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In Laguna Beach, It's Soup -- Chicken or Otherwise -- for the Community Soul

Monthly gathering at the mayor's house is open to all. It's a chance to share a meal and talk about almost anything, sometimes even politics.

March 08, 2004|CHRISTINE HANLEY | Times Staff Writer

Laguna Beach Mayor Cheryl Kinsman and her husband, Michael, never know who's going to be hobnobbing in their kitchen when soup is being served. And they wouldn't want it any other way.

On the first Friday of every month except December, the Kinsmans open the doors of their beachside digs as the hosts of "Soup," a feast aimed at fostering community spirit in this city of 23,000.

Anyone is welcome, be they city leaders, gadflies, local activists, friends or friends of friends. Guests take turns as the soup makers. Everyone else is expected to bring a dish or wine or dessert or whatever else might complement the main course.

"It's been very jolly," said Anne Johnson, a planning commissioner who had a hand in establishing the event. "Some people come regularly, and some people just drop by. That's what's interesting. You never know who's going to be there."

There's one strictly enforced rule: No politics. But everyone admits that's a tough topic of conversation to police in a small town like Laguna, especially when the main host and some of the guests are elected officials.

"Every so often, Cheryl will shoot me a glance over someone's head, and I'm supposed to go over and intervene," Johnson said. "It's usually around election time, of course. Someone will show up and try to lobby her. It's hard to discourage them without being out-and-out rude."

Soup actually got started when a different mayor didn't show up for lunch.

As the story goes, Kathleen Blackburn, who served on the City Council for eight years, invited Johnson and Kinsman to dine with her one day but had to cancel because of a family emergency.

Johnson and Kinsman, who were strangers at the time and waiting at different tables, decided to share lunch anyway. They talked about this and that and everything in between. By the end of their meal, they were hatching a way for strangers like themselves to meet.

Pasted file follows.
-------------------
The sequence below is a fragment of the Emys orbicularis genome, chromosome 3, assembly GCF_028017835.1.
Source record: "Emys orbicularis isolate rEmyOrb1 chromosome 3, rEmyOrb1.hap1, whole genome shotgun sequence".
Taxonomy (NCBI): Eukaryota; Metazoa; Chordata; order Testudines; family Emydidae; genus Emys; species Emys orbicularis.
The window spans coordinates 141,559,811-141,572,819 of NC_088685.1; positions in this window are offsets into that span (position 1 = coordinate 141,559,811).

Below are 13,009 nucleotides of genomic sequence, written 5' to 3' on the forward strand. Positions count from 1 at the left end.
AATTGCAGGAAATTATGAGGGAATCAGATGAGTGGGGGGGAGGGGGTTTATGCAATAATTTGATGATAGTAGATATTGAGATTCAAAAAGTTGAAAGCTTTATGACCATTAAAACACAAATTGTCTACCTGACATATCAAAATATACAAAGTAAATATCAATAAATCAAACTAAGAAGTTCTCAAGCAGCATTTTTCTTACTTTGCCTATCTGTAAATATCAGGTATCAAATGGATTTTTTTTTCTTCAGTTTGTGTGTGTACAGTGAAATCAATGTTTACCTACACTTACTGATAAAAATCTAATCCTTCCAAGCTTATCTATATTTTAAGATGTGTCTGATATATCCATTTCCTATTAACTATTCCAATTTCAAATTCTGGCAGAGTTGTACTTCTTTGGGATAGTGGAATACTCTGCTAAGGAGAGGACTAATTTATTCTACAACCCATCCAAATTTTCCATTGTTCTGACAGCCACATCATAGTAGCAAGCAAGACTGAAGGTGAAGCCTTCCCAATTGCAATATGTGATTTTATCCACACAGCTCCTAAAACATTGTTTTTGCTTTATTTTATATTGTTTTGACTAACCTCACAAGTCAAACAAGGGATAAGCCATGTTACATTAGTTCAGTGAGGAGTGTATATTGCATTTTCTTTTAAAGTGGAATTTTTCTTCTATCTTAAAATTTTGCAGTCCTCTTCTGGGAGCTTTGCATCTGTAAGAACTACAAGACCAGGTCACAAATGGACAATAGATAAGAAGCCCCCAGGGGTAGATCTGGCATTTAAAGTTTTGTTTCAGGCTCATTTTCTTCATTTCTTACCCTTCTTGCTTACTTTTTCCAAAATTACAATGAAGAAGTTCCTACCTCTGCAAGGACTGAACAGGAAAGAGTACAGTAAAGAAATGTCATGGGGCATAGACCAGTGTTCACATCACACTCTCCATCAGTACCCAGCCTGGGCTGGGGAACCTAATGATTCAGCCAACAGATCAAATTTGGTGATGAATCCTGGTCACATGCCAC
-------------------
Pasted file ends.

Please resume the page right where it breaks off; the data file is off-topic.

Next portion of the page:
"Good thing I didn't show up, huh?" Blackburn says. "The conversation might have gone somewhere else."

Soup is actually an incarnation of a similar gathering organized in Claremont by Linda Humphrey, a folklore professor at Citrus College in Glendora. Humphrey got started in the early 1970s, making soup every Thursday night for about 15 to 20 guests.

Initially, she invited people she knew. But one night a strange man rang the doorbell, saying he had heard around town that soup was being served and asked if he could have some. So she let him in. Soon, the guest list reflected the community itself: poets, teachers, artists, accountants, lawyers.

"It was all sorts of people," Humphrey said. "My theory was: Sharing food creates community. I don't think I invented it. The idea goes back to the caveman. If you're comfortable sharing food, it will create a community that could last for a long time."

Humphrey's soup dinners lasted for more than 20 years. She stopped about eight years ago when she moved into a smaller house. She misses those days. But she couldn't be happier to hear that Johnson, an occasional guest back then, is helping to keep the tradition alive. Two other former guests have taken the idea with them to New Paltz, N.Y., and Murfreesboro, Tenn.

The Laguna Beach event has gone on without fail for six years running. The gatherings are not held in December because Santa arrives in Laguna on the first Friday of that month.

On a recent first Friday, the soup maker is Catrina Dicterow, wife of City Councilman Steve Dicterow. She is at the stove, stirring three kinds of soup she made for the occasion: cream of tomato, potato vegetable and potato cheese.

The crowd in the kitchen is a who's who of Laguna's past and present political scene. Aside from her husband, there's Eileen Walsh, a former school board member, who brought a friend and breaded chicken drumettes with a cheese sauce. Former Mayor Wayne Peterson came with his partner, Terry Smith, and a Vogel chardonnay. The other Wayne, City Councilman Wayne Baglin, arrives with a hot pizza.

The talk is of favorite movies, wines, recent marriages, divorces. The usual fare. Wait a minute. Did someone just criticize the school board for entertaining the idea of opening up the city's classrooms for an MTV reality show?

"It's hard not to talk politics," says self-professed computer geek Jim Rue, a local who came to the first Soup and has attended as many as possible ever since.

In the living room, not far from two tables spread with appetizers, salads, casseroles, brownies, cookies and other delights, Bob Henry has no time for such banter. He's too busy breaking a different set of rules.

"Against my doctor's orders, I'm having pizza," he says with a smirk.

Henry, a onetime producer for comedian Flip Wilson who now serves as president of the Festival of Arts, is balancing his soup bowl and a dinner plate piled high with goodies. A regular guest, Henry can't remember anyone making three soups.

"I got one, then I heard about another, and then I heard about this one," he says, pointing to the cream of tomato in his bowl.

"I can have soup for dessert. I could be here all week."

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